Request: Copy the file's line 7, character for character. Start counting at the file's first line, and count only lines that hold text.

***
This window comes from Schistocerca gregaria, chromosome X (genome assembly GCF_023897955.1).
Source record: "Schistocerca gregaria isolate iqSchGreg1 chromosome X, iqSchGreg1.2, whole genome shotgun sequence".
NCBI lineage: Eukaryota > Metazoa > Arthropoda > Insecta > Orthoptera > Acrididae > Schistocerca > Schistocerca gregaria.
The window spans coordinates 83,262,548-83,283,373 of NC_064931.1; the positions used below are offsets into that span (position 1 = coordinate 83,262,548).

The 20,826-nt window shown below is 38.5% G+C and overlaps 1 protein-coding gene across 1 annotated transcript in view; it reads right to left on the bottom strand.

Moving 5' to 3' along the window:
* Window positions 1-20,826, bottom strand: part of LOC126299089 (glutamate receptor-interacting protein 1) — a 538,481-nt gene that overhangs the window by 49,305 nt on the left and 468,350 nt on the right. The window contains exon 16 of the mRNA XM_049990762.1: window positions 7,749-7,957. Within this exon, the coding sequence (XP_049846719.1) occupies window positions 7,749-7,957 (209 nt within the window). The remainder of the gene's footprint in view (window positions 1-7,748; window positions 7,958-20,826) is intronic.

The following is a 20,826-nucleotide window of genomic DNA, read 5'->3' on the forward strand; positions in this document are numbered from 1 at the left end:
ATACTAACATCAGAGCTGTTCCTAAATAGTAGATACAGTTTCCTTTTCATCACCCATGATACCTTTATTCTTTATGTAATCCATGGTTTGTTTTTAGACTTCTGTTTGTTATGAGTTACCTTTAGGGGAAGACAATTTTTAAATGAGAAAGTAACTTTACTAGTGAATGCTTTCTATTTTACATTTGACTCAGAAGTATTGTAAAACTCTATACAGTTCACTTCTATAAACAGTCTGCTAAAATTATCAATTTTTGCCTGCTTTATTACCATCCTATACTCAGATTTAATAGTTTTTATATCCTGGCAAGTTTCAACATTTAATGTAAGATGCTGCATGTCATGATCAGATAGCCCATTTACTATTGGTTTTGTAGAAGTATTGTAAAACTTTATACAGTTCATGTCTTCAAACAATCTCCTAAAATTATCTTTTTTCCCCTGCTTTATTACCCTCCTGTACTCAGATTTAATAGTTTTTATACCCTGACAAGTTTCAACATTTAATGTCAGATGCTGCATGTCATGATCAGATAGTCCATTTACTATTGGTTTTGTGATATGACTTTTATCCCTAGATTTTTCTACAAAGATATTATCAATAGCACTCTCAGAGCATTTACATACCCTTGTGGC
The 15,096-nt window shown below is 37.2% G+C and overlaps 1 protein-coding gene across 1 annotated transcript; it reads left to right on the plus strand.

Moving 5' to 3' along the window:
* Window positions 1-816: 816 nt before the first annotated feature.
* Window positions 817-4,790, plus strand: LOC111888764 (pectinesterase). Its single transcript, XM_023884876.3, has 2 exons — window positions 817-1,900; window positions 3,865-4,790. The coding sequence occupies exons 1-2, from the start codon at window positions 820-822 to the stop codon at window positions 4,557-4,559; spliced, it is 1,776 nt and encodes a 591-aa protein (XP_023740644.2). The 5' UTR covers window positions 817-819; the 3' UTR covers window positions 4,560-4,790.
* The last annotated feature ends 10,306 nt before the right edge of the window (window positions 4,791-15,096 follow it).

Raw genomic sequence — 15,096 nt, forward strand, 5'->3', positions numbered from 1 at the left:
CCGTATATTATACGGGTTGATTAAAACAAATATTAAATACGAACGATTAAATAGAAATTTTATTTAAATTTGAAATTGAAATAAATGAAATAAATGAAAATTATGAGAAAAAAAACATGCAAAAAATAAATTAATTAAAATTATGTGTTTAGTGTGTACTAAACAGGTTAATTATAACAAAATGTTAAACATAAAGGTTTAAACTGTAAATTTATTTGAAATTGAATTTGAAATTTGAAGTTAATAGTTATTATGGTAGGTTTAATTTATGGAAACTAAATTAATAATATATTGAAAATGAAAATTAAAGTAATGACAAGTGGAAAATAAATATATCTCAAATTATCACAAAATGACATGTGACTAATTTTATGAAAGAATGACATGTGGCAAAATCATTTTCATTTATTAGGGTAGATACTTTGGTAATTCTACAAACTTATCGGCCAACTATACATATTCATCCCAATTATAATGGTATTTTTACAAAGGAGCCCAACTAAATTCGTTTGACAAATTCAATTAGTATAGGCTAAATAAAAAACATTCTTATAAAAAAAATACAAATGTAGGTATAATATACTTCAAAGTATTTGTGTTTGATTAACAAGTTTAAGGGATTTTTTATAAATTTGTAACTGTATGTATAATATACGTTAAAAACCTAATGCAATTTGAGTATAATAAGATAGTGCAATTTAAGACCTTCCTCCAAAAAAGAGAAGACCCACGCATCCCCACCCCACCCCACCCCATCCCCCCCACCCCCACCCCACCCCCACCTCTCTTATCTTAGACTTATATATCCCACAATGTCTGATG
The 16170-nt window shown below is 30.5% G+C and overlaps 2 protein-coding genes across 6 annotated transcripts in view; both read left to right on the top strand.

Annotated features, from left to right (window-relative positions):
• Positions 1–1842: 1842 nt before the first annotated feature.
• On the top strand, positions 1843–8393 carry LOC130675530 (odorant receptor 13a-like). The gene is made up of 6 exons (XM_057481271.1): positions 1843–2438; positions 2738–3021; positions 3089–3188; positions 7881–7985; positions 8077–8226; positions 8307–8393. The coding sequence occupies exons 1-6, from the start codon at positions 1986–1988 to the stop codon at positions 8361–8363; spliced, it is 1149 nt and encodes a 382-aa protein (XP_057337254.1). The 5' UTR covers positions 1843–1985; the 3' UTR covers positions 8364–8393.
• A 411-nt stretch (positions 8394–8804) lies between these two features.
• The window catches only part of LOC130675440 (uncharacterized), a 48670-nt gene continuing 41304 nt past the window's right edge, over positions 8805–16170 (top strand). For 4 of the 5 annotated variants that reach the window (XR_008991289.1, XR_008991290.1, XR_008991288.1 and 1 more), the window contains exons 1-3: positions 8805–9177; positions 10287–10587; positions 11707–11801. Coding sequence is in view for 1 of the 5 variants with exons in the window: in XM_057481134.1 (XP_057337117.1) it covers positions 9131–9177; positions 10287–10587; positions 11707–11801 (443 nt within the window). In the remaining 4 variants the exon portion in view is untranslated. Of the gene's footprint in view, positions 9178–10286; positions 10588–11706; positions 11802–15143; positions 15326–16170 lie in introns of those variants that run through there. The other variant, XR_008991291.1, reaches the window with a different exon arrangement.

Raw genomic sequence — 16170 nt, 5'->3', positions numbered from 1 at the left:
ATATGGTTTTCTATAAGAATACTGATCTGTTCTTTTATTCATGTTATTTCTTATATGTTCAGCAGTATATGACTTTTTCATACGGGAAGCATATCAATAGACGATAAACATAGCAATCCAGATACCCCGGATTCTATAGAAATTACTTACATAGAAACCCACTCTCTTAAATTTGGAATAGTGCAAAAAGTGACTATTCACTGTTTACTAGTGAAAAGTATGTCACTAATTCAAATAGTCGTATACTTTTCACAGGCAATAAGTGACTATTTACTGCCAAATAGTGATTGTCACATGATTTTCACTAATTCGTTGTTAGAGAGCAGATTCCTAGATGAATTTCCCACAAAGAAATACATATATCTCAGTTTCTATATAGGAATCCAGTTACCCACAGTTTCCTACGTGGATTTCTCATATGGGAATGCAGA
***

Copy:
* Window positions 1-20,826, bottom strand: part of LOC126299089 (glutamate receptor-interacting protein 1) — a 538,481-nt gene that overhangs the window by 49,305 nt on the left and 468,350 nt on the right. The window contains exon 16 of the mRNA XM_049990762.1: window positions 7,749-7,957. Within this exon, the coding sequence (XP_049846719.1) occupies window positions 7,749-7,957 (209 nt within the window). The remainder of the gene's footprint in view (window positions 1-7,748; window positions 7,958-20,826) is intronic.